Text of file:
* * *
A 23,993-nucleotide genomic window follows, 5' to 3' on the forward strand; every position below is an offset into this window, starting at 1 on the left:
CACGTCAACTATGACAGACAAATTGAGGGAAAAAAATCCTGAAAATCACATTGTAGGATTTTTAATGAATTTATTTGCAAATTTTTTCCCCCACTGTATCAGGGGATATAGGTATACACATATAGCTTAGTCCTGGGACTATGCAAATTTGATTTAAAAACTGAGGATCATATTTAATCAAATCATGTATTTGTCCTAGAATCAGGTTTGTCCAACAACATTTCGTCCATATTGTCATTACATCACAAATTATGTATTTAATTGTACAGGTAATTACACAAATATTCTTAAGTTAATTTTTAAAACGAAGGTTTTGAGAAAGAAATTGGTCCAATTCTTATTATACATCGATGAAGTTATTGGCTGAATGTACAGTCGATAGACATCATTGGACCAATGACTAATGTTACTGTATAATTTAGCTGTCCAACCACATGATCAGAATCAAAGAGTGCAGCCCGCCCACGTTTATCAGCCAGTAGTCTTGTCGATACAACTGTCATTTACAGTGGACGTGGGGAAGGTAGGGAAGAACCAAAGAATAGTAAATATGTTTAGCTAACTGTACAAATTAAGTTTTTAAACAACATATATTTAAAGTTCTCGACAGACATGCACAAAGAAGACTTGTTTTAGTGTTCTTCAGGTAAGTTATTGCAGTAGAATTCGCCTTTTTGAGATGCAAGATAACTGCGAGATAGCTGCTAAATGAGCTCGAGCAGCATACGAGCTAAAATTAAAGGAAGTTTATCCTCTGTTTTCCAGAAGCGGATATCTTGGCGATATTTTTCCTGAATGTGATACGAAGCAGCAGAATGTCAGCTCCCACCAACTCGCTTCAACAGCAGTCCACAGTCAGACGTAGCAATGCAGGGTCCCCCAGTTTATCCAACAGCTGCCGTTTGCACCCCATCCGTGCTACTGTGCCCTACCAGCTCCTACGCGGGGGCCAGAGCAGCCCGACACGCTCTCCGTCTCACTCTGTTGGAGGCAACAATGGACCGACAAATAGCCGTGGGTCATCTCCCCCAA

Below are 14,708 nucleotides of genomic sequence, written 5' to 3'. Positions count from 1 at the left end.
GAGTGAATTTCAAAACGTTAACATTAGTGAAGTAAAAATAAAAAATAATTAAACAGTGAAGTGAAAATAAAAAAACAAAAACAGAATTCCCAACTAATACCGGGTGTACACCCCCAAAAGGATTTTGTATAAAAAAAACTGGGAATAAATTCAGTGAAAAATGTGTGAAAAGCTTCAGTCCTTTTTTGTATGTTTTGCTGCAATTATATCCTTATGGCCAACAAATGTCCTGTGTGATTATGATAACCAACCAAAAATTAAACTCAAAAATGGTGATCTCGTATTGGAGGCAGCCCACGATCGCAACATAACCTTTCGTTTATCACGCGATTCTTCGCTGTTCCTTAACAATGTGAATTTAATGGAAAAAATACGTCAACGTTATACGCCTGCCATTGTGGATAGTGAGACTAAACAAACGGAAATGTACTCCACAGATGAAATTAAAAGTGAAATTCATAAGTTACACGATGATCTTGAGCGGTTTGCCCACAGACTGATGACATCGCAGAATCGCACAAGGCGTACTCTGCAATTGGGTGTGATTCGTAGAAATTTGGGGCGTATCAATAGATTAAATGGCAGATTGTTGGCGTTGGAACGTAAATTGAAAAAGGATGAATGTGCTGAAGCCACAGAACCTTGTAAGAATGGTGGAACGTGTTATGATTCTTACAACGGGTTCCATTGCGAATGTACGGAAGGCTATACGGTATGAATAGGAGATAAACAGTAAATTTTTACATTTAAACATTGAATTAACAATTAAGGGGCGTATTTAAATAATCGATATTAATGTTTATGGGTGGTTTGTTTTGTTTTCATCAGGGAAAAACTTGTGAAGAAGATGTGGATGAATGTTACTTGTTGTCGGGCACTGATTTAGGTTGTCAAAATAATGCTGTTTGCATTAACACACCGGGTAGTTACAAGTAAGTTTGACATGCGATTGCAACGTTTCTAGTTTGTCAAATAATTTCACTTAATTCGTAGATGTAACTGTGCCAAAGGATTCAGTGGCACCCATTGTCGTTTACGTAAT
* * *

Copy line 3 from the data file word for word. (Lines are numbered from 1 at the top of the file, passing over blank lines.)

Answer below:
Below are 14,708 nucleotides of genomic sequence, written 5' to 3'. Positions count from 1 at the left end.